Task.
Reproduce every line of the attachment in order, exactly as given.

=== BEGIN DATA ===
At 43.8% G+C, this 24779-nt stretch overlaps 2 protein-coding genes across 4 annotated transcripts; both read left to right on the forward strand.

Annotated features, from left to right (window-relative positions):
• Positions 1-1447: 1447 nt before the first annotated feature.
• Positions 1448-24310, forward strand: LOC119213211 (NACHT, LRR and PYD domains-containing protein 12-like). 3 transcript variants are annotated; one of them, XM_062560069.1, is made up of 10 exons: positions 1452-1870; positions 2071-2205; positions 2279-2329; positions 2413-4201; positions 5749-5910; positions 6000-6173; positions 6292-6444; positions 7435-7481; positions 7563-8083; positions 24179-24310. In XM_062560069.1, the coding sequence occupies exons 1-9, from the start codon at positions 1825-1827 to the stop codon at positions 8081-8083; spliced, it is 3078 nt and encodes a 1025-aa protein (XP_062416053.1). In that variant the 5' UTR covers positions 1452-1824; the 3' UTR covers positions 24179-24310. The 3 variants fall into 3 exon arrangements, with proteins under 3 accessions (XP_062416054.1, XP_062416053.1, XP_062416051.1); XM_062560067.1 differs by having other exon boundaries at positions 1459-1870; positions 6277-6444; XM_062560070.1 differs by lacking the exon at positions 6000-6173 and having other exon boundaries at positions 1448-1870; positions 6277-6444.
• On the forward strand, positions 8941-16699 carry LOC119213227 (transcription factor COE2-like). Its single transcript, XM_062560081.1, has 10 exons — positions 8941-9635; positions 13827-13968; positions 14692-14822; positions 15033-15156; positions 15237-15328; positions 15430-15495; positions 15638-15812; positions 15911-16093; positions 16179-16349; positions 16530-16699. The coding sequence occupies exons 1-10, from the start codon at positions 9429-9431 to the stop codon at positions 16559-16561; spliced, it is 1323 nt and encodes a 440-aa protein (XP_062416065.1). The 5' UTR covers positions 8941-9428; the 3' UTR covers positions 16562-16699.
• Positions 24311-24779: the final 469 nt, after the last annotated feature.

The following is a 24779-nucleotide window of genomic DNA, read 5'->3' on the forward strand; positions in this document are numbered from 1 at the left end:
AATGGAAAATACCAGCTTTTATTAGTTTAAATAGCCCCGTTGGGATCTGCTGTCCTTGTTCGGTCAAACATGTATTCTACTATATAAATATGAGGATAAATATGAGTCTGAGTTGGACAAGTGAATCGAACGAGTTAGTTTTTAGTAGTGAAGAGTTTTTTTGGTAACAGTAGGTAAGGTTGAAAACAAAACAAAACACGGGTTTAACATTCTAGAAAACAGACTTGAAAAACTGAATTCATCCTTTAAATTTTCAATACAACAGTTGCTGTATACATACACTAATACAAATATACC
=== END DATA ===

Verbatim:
At 43.8% G+C, this 24779-nt stretch overlaps 2 protein-coding genes across 4 annotated transcripts; both read left to right on the forward strand.

Annotated features, from left to right (window-relative positions):
• Positions 1-1447: 1447 nt before the first annotated feature.
• Positions 1448-24310, forward strand: LOC119213211 (NACHT, LRR and PYD domains-containing protein 12-like). 3 transcript variants are annotated; one of them, XM_062560069.1, is made up of 10 exons: positions 1452-1870; positions 2071-2205; positions 2279-2329; positions 2413-4201; positions 5749-5910; positions 6000-6173; positions 6292-6444; positions 7435-7481; positions 7563-8083; positions 24179-24310. In XM_062560069.1, the coding sequence occupies exons 1-9, from the start codon at positions 1825-1827 to the stop codon at positions 8081-8083; spliced, it is 3078 nt and encodes a 1025-aa protein (XP_062416053.1). In that variant the 5' UTR covers positions 1452-1824; the 3' UTR covers positions 24179-24310. The 3 variants fall into 3 exon arrangements, with proteins under 3 accessions (XP_062416054.1, XP_062416053.1, XP_062416051.1); XM_062560067.1 differs by having other exon boundaries at positions 1459-1870; positions 6277-6444; XM_062560070.1 differs by lacking the exon at positions 6000-6173 and having other exon boundaries at positions 1448-1870; positions 6277-6444.
• On the forward strand, positions 8941-16699 carry LOC119213227 (transcription factor COE2-like). Its single transcript, XM_062560081.1, has 10 exons — positions 8941-9635; positions 13827-13968; positions 14692-14822; positions 15033-15156; positions 15237-15328; positions 15430-15495; positions 15638-15812; positions 15911-16093; positions 16179-16349; positions 16530-16699. The coding sequence occupies exons 1-10, from the start codon at positions 9429-9431 to the stop codon at positions 16559-16561; spliced, it is 1323 nt and encodes a 440-aa protein (XP_062416065.1). The 5' UTR covers positions 8941-9428; the 3' UTR covers positions 16562-16699.
• Positions 24311-24779: the final 469 nt, after the last annotated feature.

The following is a 24779-nucleotide window of genomic DNA, read 5'->3' on the forward strand; positions in this document are numbered from 1 at the left end:
AATGGAAAATACCAGCTTTTATTAGTTTAAATAGCCCCGTTGGGATCTGCTGTCCTTGTTCGGTCAAACATGTATTCTACTATATAAATATGAGGATAAATATGAGTCTGAGTTGGACAAGTGAATCGAACGAGTTAGTTTTTAGTAGTGAAGAGTTTTTTTGGTAACAGTAGGTAAGGTTGAAAACAAAACAAAACACGGGTTTAACATTCTAGAAAACAGACTTGAAAAACTGAATTCATCCTTTAAATTTTCAATACAACAGTTGCTGTATACATACACTAATACAAATATACC